Many leaders representing all walks of life committed suicide in protest of the forced treaty, and many attempts were made to assassinate ranking officials of the Korean government who had cooperated in bringing the aggressive treaty into being.

Emperor Kojong appealed unsuccessfully to both the United States and the Hague Peace Conference of 1907 for support in repudiating the treaty. Korean resistance to Japanese control intensified, but was ruthlessly suppressed by the Japanese military. Uprisings led by leading Confucian scholars flared in the provinces of Ch‘ungch’ong-do, Cholla-do, Kyongsang-do and Kangwon-do.

Although the resistance fighters, mainly young peasants, were short of weapons, they fought bravely against the Japanese troops. The resistance assumed major proportions and developed into all-out war with Japan when the regular army joined in the fighting after its forced disbandment by the Japanese. Fighting spread to every part of the country, as not only farmers and soldiers, but also hunters and mine workers of northern Korea joined in the resistance. Commanders included Confucian scholars of the yangban class and a number of commoners.

Many pitched battles were fought between 1907 and 1909, but the resistance fighters were more active in guerrilla tactics, rescuing Koreans from Japanese captivity and destroying Japanese transportation and communications facilities. F.A. McKenzie, the only foreigner who visited the volunteer soldiers in their battle areas and personally observed their activities, wrote the following: “As I stood on a mountain pass, looking down on the valley leading to Inch’ön, I recalled these words of my friend. The ‘strong hand of Japan’ was certainly being shown here. I beheld in front of me village after village reduced to ashes. Destruction, thorough and complete, had fallen upon it. Not a single house was left, and not a single wall of a house.”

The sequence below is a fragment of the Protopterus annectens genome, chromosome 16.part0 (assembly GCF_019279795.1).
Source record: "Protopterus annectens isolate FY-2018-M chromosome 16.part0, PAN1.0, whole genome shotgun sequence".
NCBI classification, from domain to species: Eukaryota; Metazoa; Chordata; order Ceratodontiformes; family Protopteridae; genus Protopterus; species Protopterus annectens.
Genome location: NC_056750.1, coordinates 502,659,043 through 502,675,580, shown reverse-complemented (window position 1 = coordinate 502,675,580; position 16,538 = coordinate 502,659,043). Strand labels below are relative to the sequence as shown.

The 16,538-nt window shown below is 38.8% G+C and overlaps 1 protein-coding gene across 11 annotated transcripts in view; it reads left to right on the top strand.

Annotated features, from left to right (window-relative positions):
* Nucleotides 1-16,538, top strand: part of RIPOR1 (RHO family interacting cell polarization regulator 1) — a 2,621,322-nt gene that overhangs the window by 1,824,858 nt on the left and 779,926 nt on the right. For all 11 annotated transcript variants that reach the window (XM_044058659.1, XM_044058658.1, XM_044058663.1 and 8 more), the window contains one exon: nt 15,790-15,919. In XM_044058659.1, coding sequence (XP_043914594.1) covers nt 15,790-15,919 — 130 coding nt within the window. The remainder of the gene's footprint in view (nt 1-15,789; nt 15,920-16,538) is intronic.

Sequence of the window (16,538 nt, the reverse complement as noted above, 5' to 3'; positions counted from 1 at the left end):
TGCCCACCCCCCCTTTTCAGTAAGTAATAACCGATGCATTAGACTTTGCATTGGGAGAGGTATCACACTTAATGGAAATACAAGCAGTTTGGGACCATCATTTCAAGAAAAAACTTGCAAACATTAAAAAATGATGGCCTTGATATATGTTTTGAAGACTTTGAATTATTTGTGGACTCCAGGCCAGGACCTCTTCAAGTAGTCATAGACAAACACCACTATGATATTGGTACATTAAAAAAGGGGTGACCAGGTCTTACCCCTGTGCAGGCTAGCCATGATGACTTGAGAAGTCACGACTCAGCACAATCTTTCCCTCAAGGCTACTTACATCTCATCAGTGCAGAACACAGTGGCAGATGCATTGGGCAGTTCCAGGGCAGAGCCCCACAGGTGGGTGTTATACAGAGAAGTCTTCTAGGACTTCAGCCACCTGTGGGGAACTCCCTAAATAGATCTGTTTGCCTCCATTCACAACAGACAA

The situation of the volunteer army was extremely difficult, in that it had to supply itself as best it could with weapons and other necessities to fight against Japan, while the Japanese army and police could easily obtain war supplies from their country. The Korean armed resistance gradually grew weaker, and Japan reported that the Korean volunteer army had ceased to exist in November 1910 or in March 1912 with its last operation in Hwanghae-do province. McKenzie reported, however, that the volunteer army’s resistance may have continued until 1915. At home the resistance took the form of underground organization, while a group of patriots crossed the Amnokkang and Tumangang rivers into Manchuria, where they organized the Korean Independence Army with it stronghold in Kando. This army became the main force in all subsequent struggles against the Japanese. The volunteer soldiers performed a duty as the vanguard in independence resistance both at home and abroad, demonstrating the nation’s ability to resist Japan’s colonial policy.

When the resistance army established a stronghold at Kando, Manchuria, the population of the Kando district as of 1909 consisted of 83,000 Koreans and 21,000 Chinese. The Resident-General, in order to destroy the Korean independence movement there, set up a branch office and stationed an army plus military and civilian police forces in Kando. A corps of Korean independence fighters under the leadership of Hong Pom-do had already moved to Kando, but Japan sought to oppress Korean residents in the district by demanding that China recognize Kando as Korean territory.